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Short-Term Energy Outlook

Release Date: Oct. 13, 2021  |  Forecast Completed: Oct. 7, 2021  |  Next Release Date: Nov. 9, 2021  |  Full Report    |   Text Only   |   All Tables   |   All Figures

Petroleum Products

Gasoline prices: The front-month futures price of RBOB (the petroleum component of gasoline used in many parts of the country) settled at $2.33 per gallon (gal) on October 7, up 22 cents/gal from September 1 (Figure 5). The RBOB–Brent crack spread (the difference between the price of RBOB and the price of Brent crude oil) decreased by 2 cents/gal to settle at 38 cents/gal during the same period. The average RBOB–Brent crack spread in September was 38 cents/gal, an increase of 20 cents/gal compared with September 2020.

Figure 5: Historical RBOB front-month futures prices and crack spread

After the RBOB–Brent crack spread averaged 55 cents/gal in August, it fell in September because of rising crude oil prices and lower gasoline prices. Lower gasoline prices compared with August reflect expected lower seasonal demand for gasoline as well as the price decrease for winter grade gasoline, which is relatively less expensive for refiners to produce because of less stringent Reid Vapor Pressure (RVP) requirements. The shift from summer to winter grade gasoline primarily takes place in September, putting downward pressure on the futures contract price in September onward. Temporary weather-related refinery outages along the U.S. Gulf Coast contributed to reduced production and draws on gasoline inventories earlier in September and limited some of the downward pressure on crack spreads. Compared with August 2021, U.S. demand for gasoline in September was an estimated 0.4 million barrels per day (b/d) lower. We estimate U.S. gasoline consumption averaged 9.1 million b/d in September, which is 0.5 million b/d (6%) higher than in September 2020 but also 0.1 million b/d (1%) lower than September 2019 level. We expect gasoline consumption to remain just below 2019 levels through the end of 2022. Combined with high net imports and lower demand, inventories increased during the second half of September; however, lost production from earlier in the month resulted in gasoline stocks ending September at 225.1 million barrels, the lowest end-of-September inventory level since 2017. Overall lower inventories may also have contributed to increasing gasoline crack spreads from October 4 through October 7.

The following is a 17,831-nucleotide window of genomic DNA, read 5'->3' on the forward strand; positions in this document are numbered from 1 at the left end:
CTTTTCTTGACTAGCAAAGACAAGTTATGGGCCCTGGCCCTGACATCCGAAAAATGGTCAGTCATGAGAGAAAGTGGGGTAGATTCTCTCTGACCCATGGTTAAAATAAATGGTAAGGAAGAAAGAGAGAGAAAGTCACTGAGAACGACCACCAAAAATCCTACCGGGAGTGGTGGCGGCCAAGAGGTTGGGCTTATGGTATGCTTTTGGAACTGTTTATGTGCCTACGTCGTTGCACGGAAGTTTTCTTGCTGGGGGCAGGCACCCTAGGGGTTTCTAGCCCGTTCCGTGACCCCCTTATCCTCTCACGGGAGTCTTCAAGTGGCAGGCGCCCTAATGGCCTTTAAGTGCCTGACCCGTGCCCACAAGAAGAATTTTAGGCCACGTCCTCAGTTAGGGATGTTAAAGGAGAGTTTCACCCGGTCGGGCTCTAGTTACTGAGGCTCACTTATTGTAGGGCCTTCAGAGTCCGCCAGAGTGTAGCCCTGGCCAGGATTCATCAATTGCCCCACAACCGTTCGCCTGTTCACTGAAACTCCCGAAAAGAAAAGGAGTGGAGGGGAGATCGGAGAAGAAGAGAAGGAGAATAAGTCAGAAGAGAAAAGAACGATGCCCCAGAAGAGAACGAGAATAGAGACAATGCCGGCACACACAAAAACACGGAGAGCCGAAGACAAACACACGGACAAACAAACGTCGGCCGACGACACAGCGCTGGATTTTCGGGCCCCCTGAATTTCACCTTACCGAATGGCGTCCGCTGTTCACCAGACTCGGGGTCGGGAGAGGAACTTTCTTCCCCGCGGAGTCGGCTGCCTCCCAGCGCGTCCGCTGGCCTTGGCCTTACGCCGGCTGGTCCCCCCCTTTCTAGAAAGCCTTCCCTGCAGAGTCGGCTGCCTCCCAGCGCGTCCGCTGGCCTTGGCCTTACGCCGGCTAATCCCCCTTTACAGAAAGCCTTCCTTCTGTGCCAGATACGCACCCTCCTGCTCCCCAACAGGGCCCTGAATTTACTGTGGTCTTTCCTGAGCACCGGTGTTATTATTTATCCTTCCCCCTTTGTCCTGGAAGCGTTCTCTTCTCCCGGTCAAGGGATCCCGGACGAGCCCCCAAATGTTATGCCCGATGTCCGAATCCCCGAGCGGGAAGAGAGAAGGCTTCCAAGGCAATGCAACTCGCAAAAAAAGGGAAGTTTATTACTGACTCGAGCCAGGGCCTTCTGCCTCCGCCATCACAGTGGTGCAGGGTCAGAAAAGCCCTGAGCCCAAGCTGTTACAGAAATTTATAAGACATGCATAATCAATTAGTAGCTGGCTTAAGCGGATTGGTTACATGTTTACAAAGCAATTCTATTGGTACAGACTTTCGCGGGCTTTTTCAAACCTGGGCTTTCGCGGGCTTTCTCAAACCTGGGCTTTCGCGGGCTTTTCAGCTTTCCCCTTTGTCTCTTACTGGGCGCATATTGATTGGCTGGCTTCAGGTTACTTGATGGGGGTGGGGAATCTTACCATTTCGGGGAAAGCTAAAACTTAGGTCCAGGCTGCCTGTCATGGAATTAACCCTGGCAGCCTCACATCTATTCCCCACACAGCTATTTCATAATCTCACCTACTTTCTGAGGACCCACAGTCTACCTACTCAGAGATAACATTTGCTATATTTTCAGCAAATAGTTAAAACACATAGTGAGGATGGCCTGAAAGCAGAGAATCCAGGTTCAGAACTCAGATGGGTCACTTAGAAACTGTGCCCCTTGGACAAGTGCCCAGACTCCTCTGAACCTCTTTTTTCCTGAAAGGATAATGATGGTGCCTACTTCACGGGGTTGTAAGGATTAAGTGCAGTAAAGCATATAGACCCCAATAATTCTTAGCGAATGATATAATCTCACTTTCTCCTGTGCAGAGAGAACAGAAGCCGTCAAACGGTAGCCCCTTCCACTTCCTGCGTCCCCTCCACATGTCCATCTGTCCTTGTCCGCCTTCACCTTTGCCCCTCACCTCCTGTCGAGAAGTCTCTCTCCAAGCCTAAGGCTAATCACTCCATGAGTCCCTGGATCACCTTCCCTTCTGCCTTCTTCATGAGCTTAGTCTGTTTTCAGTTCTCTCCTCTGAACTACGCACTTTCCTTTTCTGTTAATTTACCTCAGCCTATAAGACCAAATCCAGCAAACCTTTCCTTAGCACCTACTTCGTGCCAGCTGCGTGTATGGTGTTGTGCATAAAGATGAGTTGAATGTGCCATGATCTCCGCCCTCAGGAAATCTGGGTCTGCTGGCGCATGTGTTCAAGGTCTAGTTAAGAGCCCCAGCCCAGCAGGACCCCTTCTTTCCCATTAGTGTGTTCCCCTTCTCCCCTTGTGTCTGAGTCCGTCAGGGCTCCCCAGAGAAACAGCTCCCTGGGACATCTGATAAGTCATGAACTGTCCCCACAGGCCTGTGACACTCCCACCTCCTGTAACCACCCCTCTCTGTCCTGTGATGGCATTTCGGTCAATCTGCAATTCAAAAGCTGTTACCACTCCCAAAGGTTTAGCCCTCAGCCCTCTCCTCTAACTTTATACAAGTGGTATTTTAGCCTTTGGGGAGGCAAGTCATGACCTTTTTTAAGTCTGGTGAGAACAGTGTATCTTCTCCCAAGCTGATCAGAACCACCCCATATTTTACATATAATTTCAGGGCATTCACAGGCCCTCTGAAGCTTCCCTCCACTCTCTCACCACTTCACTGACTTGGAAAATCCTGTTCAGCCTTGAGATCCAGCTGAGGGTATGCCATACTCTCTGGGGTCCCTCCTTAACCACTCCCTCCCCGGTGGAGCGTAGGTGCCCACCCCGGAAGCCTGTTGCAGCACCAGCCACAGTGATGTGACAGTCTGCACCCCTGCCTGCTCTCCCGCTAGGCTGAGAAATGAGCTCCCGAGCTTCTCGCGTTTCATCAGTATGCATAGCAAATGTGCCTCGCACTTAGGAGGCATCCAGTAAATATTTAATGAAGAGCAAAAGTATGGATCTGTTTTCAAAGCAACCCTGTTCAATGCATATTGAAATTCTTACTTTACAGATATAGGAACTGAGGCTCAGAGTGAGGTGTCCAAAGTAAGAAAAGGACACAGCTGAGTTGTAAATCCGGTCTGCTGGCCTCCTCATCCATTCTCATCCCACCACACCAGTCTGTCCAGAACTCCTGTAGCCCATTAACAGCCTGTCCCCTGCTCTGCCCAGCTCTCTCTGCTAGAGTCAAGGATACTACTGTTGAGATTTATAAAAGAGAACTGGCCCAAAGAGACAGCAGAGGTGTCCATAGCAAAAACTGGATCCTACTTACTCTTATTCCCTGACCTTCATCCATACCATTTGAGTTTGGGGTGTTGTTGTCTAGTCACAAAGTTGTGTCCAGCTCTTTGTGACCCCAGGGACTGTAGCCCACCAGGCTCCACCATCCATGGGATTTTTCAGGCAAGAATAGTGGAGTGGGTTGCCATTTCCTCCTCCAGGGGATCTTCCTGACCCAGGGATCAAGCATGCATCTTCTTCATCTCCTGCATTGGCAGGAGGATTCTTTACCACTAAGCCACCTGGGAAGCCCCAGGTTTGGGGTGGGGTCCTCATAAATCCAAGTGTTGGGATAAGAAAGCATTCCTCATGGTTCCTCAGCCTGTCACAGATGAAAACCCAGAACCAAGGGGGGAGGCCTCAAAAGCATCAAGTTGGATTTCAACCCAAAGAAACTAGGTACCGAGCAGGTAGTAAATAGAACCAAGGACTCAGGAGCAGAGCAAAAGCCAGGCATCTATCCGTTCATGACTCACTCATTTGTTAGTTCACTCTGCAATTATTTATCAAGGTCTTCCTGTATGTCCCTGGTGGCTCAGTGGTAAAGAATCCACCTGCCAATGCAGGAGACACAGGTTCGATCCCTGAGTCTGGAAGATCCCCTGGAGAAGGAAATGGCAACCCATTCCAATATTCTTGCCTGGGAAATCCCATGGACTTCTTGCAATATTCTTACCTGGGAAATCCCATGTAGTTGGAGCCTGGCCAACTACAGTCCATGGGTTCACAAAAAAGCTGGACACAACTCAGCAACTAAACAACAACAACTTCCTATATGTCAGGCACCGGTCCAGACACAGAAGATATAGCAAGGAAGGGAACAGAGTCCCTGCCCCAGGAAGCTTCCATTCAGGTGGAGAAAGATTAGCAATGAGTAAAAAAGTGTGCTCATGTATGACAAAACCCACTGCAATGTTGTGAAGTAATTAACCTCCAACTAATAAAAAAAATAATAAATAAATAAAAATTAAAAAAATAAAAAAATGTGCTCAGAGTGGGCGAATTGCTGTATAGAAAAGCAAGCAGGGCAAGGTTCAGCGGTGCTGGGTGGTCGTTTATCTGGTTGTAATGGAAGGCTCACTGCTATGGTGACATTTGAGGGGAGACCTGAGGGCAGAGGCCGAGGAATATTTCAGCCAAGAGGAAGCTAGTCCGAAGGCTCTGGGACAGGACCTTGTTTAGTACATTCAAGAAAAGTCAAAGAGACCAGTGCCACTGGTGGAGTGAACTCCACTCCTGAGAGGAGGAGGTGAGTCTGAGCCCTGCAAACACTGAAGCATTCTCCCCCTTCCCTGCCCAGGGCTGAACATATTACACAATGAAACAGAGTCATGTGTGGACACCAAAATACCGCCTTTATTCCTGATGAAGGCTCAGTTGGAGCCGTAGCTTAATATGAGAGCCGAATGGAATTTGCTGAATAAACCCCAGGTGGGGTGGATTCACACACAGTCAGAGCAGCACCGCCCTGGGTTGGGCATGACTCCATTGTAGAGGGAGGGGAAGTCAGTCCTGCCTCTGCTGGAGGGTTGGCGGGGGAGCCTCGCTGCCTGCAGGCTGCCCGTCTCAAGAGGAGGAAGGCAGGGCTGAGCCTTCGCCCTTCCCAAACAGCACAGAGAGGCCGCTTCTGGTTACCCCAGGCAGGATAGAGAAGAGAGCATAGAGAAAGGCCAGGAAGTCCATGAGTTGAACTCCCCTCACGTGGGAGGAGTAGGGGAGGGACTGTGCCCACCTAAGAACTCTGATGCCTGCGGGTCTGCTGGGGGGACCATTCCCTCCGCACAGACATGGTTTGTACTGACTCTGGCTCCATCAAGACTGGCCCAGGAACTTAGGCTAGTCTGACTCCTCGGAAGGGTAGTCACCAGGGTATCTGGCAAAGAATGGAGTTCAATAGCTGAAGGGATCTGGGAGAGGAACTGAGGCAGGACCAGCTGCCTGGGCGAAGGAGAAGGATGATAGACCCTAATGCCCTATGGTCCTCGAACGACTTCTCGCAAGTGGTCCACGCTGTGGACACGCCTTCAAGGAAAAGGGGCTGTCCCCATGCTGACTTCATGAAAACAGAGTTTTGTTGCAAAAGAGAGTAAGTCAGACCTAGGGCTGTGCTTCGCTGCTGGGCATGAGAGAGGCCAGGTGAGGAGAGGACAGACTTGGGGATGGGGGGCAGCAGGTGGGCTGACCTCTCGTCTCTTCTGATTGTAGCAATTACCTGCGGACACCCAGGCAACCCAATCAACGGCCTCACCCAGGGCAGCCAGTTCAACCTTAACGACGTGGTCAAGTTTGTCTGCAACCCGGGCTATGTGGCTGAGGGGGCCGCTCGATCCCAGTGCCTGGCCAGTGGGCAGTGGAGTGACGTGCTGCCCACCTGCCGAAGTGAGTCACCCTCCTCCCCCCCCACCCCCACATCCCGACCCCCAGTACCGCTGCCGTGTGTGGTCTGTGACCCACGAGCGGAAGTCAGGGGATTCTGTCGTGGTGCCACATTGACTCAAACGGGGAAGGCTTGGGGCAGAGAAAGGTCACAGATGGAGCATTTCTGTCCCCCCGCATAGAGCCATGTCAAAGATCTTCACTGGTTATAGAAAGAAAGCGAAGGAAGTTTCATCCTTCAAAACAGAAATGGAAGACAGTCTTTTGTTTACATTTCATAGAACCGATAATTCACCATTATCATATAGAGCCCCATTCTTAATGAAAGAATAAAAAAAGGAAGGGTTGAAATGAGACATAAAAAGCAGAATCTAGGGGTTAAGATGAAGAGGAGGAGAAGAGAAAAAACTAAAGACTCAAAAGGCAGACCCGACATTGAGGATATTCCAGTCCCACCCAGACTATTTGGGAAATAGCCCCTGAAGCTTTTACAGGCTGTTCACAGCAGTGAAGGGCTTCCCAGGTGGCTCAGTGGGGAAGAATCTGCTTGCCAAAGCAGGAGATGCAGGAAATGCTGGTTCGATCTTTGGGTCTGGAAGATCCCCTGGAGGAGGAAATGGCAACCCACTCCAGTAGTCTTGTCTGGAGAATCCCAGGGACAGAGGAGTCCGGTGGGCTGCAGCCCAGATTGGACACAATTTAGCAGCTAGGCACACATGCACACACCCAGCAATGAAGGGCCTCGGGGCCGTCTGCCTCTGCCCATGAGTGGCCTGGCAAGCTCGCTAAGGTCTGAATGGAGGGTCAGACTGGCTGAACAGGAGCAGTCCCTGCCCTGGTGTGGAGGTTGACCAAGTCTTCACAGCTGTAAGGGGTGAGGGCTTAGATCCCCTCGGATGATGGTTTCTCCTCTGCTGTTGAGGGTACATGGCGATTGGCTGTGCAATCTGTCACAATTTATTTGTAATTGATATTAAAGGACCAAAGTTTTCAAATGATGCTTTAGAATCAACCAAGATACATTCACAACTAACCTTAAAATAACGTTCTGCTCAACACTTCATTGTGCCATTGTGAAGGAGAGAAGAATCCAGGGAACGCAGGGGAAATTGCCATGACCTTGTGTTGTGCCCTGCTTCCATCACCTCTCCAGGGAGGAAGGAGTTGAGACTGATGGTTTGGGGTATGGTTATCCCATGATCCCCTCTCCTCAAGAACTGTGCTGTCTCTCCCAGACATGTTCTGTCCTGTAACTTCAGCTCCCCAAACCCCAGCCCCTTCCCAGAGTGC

Ultra-low sulfur diesel prices: The front-month futures price for ultra-low sulfur diesel (ULSD) for delivery in New York Harbor settled at $2.46/gal on October 7, up 33 cents/gal from September 1 (Figure 6). The ULSD-Brent crack spread (the difference between the price of ULSD and the price of Brent crude oil) increased 8 cents/gal during the same period and settled at 51 cents/gal on October 7. The ULSD–Brent crack spread averaged 41 cents/gal in September.